Watching those old episodes of George Reeves' 50's television Superman gave me an intense longing for something that I wasn't sure what it was.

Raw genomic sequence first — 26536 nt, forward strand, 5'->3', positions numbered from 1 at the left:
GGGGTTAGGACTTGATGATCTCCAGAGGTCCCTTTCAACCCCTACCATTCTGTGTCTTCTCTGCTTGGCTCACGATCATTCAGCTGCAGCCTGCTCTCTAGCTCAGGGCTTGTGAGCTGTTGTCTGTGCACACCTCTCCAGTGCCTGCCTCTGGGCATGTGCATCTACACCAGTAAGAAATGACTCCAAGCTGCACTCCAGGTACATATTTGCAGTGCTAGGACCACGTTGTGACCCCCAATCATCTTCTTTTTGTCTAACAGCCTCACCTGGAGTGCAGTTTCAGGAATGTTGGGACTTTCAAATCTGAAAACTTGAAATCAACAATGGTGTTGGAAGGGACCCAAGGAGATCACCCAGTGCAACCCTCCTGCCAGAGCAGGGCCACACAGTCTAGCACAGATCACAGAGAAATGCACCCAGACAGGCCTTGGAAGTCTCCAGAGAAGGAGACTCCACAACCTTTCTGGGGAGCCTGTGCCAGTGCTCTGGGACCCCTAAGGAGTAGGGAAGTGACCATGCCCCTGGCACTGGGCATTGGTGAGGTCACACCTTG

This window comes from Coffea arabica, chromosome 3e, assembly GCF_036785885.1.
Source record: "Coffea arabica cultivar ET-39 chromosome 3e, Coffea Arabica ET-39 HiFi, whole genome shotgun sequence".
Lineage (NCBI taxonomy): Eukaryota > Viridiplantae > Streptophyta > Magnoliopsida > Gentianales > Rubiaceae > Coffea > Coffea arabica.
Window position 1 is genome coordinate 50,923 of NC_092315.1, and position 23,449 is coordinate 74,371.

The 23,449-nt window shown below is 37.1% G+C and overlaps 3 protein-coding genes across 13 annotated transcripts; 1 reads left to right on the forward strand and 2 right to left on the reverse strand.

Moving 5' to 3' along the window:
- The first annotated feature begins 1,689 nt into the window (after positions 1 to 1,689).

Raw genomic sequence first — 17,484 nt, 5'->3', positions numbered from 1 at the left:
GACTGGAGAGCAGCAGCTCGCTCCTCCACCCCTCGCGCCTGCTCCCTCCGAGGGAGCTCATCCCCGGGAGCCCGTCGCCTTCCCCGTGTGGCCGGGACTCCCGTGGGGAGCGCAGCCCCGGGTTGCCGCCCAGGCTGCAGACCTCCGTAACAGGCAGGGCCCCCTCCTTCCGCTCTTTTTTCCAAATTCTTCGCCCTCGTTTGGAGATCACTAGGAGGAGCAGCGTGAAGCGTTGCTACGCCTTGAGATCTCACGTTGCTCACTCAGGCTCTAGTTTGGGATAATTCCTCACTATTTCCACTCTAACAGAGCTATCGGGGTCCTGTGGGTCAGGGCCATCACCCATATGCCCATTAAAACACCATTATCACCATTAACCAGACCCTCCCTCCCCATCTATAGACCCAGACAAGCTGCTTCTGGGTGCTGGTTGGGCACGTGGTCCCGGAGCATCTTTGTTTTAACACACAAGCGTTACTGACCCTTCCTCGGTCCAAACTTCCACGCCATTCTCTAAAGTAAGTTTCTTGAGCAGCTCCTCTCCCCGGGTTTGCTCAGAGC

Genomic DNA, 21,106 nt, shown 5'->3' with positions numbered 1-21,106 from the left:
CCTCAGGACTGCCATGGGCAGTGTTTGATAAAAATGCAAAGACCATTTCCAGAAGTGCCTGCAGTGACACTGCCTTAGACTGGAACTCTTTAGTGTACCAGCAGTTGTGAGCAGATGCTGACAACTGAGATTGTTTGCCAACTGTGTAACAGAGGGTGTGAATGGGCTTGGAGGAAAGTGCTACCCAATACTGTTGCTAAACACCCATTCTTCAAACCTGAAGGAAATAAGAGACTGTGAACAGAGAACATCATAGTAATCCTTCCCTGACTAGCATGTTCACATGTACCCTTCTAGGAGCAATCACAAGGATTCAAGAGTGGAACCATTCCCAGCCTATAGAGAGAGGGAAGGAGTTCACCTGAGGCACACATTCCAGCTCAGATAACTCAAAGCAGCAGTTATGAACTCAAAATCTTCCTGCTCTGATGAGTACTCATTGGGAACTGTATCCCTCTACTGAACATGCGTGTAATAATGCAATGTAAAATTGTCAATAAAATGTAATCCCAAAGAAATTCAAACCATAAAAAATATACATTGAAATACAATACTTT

I don't think I ever thought I was Superman. I was too weak, too aware of the many ways in which I couldn't fly, I wasn't as powerful as a locomotive and couldn't leap tall buildings in a single bound, I was shy and slow and very afraid of standing out. But it was part of my dream. One evening my dad came in to tell me that Superman was dead. He seemed to relish the news and find it very funny. I said, how could Superman be dead? Bullets bounce off his chest, he can walk through walls and change the course of mighty rivers. He killed himself, my dad said. Then I was confronted perhaps with the first intimation of .. perhaps not mortality, which normally would not exist in any meaningful sense in the mind of a six year old, but of the world being wrong. Of our heroes being fallible people, as full of weaknesses and contradictions as ourselves. Of the world itself being made wrong, unfair, based on the dialectic of the survival of the fittest, of my own dysfunctional family in the periphery of the Western world, what 'truth and justice and the American way' really meant for us out there in the wider world... all that would be in the future, but perhaps the first tear of the curtain may have been that night when I was 6, with my dad reading out an evening paper headline about some b-movie actor in California killing himself.